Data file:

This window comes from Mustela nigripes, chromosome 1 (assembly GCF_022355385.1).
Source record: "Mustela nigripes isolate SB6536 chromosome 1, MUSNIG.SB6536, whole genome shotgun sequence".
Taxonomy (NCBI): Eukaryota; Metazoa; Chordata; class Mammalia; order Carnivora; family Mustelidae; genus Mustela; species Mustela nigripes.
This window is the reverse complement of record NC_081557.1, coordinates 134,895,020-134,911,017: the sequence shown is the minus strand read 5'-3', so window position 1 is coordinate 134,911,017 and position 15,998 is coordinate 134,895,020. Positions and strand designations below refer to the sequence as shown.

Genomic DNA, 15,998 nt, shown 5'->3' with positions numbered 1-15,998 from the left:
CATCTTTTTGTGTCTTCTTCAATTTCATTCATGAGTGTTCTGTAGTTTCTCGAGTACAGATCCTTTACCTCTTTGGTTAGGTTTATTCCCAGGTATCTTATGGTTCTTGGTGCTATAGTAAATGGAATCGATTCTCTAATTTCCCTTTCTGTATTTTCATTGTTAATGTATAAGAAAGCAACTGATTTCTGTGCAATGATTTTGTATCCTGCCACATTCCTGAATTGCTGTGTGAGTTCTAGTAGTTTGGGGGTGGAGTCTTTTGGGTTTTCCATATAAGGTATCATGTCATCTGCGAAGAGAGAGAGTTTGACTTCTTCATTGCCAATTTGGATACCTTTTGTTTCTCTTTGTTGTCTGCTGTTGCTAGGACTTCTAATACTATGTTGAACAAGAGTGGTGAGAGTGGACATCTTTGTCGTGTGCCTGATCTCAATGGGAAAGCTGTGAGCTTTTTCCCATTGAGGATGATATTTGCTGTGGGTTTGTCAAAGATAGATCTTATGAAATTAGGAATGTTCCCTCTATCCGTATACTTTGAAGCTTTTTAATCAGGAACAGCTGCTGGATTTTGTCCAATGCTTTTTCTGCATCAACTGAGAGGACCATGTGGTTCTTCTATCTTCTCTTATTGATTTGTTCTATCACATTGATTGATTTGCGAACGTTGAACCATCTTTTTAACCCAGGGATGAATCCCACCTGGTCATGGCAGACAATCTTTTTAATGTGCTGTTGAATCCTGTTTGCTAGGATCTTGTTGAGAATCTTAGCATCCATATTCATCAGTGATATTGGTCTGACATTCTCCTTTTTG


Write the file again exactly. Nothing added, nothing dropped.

This window comes from Mustela nigripes, chromosome 1 (assembly GCF_022355385.1).
Source record: "Mustela nigripes isolate SB6536 chromosome 1, MUSNIG.SB6536, whole genome shotgun sequence".
Taxonomy (NCBI): Eukaryota; Metazoa; Chordata; class Mammalia; order Carnivora; family Mustelidae; genus Mustela; species Mustela nigripes.
This window is the reverse complement of record NC_081557.1, coordinates 134,895,020-134,911,017: the sequence shown is the minus strand read 5'-3', so window position 1 is coordinate 134,911,017 and position 15,998 is coordinate 134,895,020. Positions and strand designations below refer to the sequence as shown.

Genomic DNA, 15,998 nt, shown 5'->3' with positions numbered 1-15,998 from the left:
CATCTTTTTGTGTCTTCTTCAATTTCATTCATGAGTGTTCTGTAGTTTCTCGAGTACAGATCCTTTACCTCTTTGGTTAGGTTTATTCCCAGGTATCTTATGGTTCTTGGTGCTATAGTAAATGGAATCGATTCTCTAATTTCCCTTTCTGTATTTTCATTGTTAATGTATAAGAAAGCAACTGATTTCTGTGCAATGATTTTGTATCCTGCCACATTCCTGAATTGCTGTGTGAGTTCTAGTAGTTTGGGGGTGGAGTCTTTTGGGTTTTCCATATAAGGTATCATGTCATCTGCGAAGAGAGAGAGTTTGACTTCTTCATTGCCAATTTGGATACCTTTTGTTTCTCTTTGTTGTCTGCTGTTGCTAGGACTTCTAATACTATGTTGAACAAGAGTGGTGAGAGTGGACATCTTTGTCGTGTGCCTGATCTCAATGGGAAAGCTGTGAGCTTTTTCCCATTGAGGATGATATTTGCTGTGGGTTTGTCAAAGATAGATCTTATGAAATTAGGAATGTTCCCTCTATCCGTATACTTTGAAGCTTTTTAATCAGGAACAGCTGCTGGATTTTGTCCAATGCTTTTTCTGCATCAACTGAGAGGACCATGTGGTTCTTCTATCTTCTCTTATTGATTTGTTCTATCACATTGATTGATTTGCGAACGTTGAACCATCTTTTTAACCCAGGGATGAATCCCACCTGGTCATGGCAGACAATCTTTTTAATGTGCTGTTGAATCCTGTTTGCTAGGATCTTGTTGAGAATCTTAGCATCCATATTCATCAGTGATATTGGTCTGACATTCTCCTTTTTG